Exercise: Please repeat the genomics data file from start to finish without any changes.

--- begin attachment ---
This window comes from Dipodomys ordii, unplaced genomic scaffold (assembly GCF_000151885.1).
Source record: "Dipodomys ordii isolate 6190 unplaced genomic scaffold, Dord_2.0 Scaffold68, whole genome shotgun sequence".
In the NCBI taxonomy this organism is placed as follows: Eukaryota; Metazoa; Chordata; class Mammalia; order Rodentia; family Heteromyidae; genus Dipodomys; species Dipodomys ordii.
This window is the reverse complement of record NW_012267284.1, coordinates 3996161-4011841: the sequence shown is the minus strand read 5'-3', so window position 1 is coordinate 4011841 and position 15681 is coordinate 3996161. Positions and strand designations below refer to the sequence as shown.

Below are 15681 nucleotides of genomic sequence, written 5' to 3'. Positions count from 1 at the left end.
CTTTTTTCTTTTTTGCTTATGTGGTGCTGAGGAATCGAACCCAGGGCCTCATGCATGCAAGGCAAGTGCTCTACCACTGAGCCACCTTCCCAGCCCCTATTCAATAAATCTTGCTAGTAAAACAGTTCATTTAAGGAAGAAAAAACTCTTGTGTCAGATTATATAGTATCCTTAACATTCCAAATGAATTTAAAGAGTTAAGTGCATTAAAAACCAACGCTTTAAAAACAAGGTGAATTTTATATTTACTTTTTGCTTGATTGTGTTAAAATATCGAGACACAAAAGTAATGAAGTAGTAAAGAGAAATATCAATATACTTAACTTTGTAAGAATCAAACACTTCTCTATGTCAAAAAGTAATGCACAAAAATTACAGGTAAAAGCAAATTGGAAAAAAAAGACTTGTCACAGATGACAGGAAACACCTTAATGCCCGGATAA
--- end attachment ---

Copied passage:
This window comes from Dipodomys ordii, unplaced genomic scaffold (assembly GCF_000151885.1).
Source record: "Dipodomys ordii isolate 6190 unplaced genomic scaffold, Dord_2.0 Scaffold68, whole genome shotgun sequence".
In the NCBI taxonomy this organism is placed as follows: Eukaryota; Metazoa; Chordata; class Mammalia; order Rodentia; family Heteromyidae; genus Dipodomys; species Dipodomys ordii.
This window is the reverse complement of record NW_012267284.1, coordinates 3996161-4011841: the sequence shown is the minus strand read 5'-3', so window position 1 is coordinate 4011841 and position 15681 is coordinate 3996161. Positions and strand designations below refer to the sequence as shown.

Below are 15681 nucleotides of genomic sequence, written 5' to 3'. Positions count from 1 at the left end.
CTTTTTTCTTTTTTGCTTATGTGGTGCTGAGGAATCGAACCCAGGGCCTCATGCATGCAAGGCAAGTGCTCTACCACTGAGCCACCTTCCCAGCCCCTATTCAATAAATCTTGCTAGTAAAACAGTTCATTTAAGGAAGAAAAAACTCTTGTGTCAGATTATATAGTATCCTTAACATTCCAAATGAATTTAAAGAGTTAAGTGCATTAAAAACCAACGCTTTAAAAACAAGGTGAATTTTATATTTACTTTTTGCTTGATTGTGTTAAAATATCGAGACACAAAAGTAATGAAGTAGTAAAGAGAAATATCAATATACTTAACTTTGTAAGAATCAAACACTTCTCTATGTCAAAAAGTAATGCACAAAAATTACAGGTAAAAGCAAATTGGAAAAAAAAGACTTGTCACAGATGACAGGAAACACCTTAATGCCCGGATAA